Canadian vs American Pancreatic Cystic Lesions Guidelines Safe, More Cost-Effective

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Researchers compared the cost, safety, and uptake of Canadian vs American surveillance guidelines of pancreatic cystic lesions.

A study published in the Journal of the Canadian Association of Gastroenterology found that the Canadian Association of Radiologists surveillance guidelines (CARGs) about pancreatic cystic lesion (PCL) surveillance were safe and more cost-effective than the American Gastroenterology Association guidelines (AGAGs) or the American College of Radiology guidelines (ACRGs).

Rates of incidental PCLs have been increasing, with the prevalence estimated between 2% and 45%. The presence of PCLs is associated with a 19.64-times higher risk for developing pancreatic malignancy. As such, monitoring for PCLs is important for early cancer detection, and multiple expert societies have published surveillance guidelines that balance patient health with monitoring costs.

However, as little is known about the natural history of PCLs, these guidelines are primarily based on expert opinion and considerable deviations exist between guidelines.

The CARG recommends for patients with enhancing mural nodules 10 mm in size or greater in the main pancreatic duct or with obstructive jaundice with cystic lesions in the pancreatic head to undergo magnetic resonance imaging (MRI) surveillance at 1 year, repeated every 2 years up to 5 years if the cyst is unchanged or 10 years for patients aged 40 to 49 years. A gastroenterology (GI) consultation is recommended for patients who have a cyst that develops concerning features or grows at least 3 mm. Other indications for a GI consultation include age younger than 40 years, cyst 2.5 cm or greater, cyst focal wall thickening, nonenhancing mural nodules, regional lymph node enlargement, and/or abrupt changes to the pancreatic duct diameter with upstream atrophy. Surveillance is not recommended for patients who are aged over 75 years or with a simple cystic lesion 5 mm in size.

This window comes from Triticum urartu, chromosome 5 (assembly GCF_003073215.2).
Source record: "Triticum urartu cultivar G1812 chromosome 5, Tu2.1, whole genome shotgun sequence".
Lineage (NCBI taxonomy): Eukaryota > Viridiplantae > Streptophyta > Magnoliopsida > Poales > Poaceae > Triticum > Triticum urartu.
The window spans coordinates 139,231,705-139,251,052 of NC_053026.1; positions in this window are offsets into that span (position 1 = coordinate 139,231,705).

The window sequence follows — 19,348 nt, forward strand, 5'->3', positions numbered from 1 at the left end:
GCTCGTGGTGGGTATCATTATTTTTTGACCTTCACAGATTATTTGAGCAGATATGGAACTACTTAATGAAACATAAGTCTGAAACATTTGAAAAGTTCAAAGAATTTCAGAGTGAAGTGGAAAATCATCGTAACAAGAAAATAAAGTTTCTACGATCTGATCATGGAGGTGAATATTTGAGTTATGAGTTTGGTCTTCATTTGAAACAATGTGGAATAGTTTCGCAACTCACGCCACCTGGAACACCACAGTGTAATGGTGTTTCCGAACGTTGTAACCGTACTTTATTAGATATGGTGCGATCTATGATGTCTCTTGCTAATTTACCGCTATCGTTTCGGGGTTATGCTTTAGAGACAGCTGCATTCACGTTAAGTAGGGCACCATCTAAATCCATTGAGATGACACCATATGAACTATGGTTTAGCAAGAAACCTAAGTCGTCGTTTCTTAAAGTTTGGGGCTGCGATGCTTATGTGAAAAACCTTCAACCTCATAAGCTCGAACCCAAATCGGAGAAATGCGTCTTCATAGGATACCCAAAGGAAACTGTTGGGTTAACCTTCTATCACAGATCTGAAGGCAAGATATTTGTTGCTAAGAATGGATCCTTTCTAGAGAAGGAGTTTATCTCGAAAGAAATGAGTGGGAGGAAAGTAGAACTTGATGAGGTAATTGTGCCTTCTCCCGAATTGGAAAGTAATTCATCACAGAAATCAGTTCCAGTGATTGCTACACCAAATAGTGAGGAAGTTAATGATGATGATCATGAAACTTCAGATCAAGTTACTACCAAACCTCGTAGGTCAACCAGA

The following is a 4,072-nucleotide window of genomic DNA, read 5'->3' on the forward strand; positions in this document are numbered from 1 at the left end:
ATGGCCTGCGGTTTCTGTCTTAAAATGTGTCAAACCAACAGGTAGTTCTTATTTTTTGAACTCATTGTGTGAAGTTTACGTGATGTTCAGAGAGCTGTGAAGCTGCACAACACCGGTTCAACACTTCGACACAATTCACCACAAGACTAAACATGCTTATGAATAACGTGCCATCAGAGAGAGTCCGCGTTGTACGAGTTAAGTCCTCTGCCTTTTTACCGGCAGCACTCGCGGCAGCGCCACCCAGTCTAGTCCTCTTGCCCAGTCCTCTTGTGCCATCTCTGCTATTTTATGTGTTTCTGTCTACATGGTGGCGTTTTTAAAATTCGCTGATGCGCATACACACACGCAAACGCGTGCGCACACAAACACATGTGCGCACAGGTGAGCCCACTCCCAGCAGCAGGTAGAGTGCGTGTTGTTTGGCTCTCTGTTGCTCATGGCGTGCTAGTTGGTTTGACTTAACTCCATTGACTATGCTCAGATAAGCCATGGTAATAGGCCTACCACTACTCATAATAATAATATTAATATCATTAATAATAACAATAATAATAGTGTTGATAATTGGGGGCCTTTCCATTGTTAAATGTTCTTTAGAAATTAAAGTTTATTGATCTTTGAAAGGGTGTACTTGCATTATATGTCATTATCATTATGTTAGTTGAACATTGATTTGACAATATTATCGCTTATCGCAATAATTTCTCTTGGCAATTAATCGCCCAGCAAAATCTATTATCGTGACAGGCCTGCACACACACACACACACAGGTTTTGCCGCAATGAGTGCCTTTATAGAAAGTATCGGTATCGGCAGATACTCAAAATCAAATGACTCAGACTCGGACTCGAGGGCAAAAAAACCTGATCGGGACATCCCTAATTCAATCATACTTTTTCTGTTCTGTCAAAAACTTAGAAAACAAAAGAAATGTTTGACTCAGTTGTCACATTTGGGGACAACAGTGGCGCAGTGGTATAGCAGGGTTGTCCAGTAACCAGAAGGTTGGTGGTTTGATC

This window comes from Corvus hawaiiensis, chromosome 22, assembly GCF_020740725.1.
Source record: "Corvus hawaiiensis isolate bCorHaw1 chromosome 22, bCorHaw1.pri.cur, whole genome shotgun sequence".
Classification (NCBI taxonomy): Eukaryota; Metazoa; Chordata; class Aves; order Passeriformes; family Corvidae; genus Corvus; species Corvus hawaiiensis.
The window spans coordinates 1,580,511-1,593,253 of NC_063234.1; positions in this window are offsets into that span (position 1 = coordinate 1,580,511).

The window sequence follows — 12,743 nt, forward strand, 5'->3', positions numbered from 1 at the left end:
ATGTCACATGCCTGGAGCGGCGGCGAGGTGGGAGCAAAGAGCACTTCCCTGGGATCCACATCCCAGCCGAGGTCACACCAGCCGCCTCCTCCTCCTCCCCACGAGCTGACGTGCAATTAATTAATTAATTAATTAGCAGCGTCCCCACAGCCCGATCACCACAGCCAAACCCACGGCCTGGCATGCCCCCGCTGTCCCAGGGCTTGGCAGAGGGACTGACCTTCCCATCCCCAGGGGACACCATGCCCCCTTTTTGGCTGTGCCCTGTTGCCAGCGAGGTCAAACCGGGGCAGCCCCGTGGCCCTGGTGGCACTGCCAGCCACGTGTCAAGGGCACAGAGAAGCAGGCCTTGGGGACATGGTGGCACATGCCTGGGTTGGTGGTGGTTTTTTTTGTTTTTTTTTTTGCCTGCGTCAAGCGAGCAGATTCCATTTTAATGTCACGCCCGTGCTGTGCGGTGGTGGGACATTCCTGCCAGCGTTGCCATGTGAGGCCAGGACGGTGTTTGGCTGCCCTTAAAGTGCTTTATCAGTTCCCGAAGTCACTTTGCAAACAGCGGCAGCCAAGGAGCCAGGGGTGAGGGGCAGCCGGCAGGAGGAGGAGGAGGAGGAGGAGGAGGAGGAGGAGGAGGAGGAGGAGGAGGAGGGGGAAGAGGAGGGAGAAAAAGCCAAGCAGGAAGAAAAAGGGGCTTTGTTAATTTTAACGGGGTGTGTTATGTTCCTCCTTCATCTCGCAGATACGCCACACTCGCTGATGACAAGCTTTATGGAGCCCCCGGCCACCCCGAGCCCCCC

Current follow-up data supports safety of current CARG recommendations to discontinue surveillance for patients >75 years old and with PCL <0.5 cm.

The AGAG recommendations are for patients with a solid component cyst and dilated pancreatic duct and/or concerning features observed during endoscopic ultrasound (EUS) and fine needle aspiration (FNA) to undergo surveillance by MRI at 1 year followed by every 2 years up to 5 years if the cyst is unchanged. If cystic changes are observed, a GI consultation is suggested. Other indications for a GI consultation include cysts with 2 or more high-risk features of 3 cm or greater in size, presence of a solid component, and dilated main pancreatic duct. Surveillance should be discontinued if the patient is no longer a candidate for surgery.

The ACRG recommends surveillance for patients with a cyst 2.5 cm or larger with interval growth or accompanied by obstructive jaundice, enhancing solid component, or dilated main pancreatic duct 10 mm or larger. Surveillance comprises regular follow-up for 9 or 10 years, every 6 months or 2 years, depending on cyst features. A GI consultation is recommended when cystic changes are observed or when the cyst is 2.5 cm or larger. Patients with a cyst 1.5-2.5 cm in size may undergo EUS/FNA instead of MRI.